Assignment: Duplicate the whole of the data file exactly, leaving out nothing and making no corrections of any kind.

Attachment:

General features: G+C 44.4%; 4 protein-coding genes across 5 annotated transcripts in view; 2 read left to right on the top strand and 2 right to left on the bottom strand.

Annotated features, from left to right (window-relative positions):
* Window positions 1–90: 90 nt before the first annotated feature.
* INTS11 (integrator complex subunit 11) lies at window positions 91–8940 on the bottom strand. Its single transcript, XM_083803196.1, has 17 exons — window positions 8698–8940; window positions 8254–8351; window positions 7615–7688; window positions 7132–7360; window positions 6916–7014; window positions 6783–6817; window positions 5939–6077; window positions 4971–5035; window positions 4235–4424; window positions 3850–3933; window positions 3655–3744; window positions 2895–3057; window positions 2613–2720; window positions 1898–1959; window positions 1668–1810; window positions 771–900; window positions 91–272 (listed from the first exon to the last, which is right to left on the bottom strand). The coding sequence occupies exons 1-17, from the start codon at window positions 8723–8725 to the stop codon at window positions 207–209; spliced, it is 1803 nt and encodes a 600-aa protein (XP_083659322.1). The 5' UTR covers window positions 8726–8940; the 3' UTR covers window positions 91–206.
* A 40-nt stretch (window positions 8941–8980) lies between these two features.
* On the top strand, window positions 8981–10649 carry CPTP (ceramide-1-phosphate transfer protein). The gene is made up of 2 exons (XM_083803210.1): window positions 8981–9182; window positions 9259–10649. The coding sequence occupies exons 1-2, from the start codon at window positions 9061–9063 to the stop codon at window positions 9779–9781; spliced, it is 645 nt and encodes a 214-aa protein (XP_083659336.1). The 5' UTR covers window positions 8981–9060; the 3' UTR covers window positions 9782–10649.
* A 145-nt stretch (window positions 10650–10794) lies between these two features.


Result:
General features: G+C 44.4%; 4 protein-coding genes across 5 annotated transcripts in view; 2 read left to right on the top strand and 2 right to left on the bottom strand.

Annotated features, from left to right (window-relative positions):
* Window positions 1–90: 90 nt before the first annotated feature.
* INTS11 (integrator complex subunit 11) lies at window positions 91–8940 on the bottom strand. Its single transcript, XM_083803196.1, has 17 exons — window positions 8698–8940; window positions 8254–8351; window positions 7615–7688; window positions 7132–7360; window positions 6916–7014; window positions 6783–6817; window positions 5939–6077; window positions 4971–5035; window positions 4235–4424; window positions 3850–3933; window positions 3655–3744; window positions 2895–3057; window positions 2613–2720; window positions 1898–1959; window positions 1668–1810; window positions 771–900; window positions 91–272 (listed from the first exon to the last, which is right to left on the bottom strand). The coding sequence occupies exons 1-17, from the start codon at window positions 8723–8725 to the stop codon at window positions 207–209; spliced, it is 1803 nt and encodes a 600-aa protein (XP_083659322.1). The 5' UTR covers window positions 8726–8940; the 3' UTR covers window positions 91–206.
* A 40-nt stretch (window positions 8941–8980) lies between these two features.
* On the top strand, window positions 8981–10649 carry CPTP (ceramide-1-phosphate transfer protein). The gene is made up of 2 exons (XM_083803210.1): window positions 8981–9182; window positions 9259–10649. The coding sequence occupies exons 1-2, from the start codon at window positions 9061–9063 to the stop codon at window positions 9779–9781; spliced, it is 645 nt and encodes a 214-aa protein (XP_083659336.1). The 5' UTR covers window positions 8981–9060; the 3' UTR covers window positions 9782–10649.
* A 145-nt stretch (window positions 10650–10794) lies between these two features.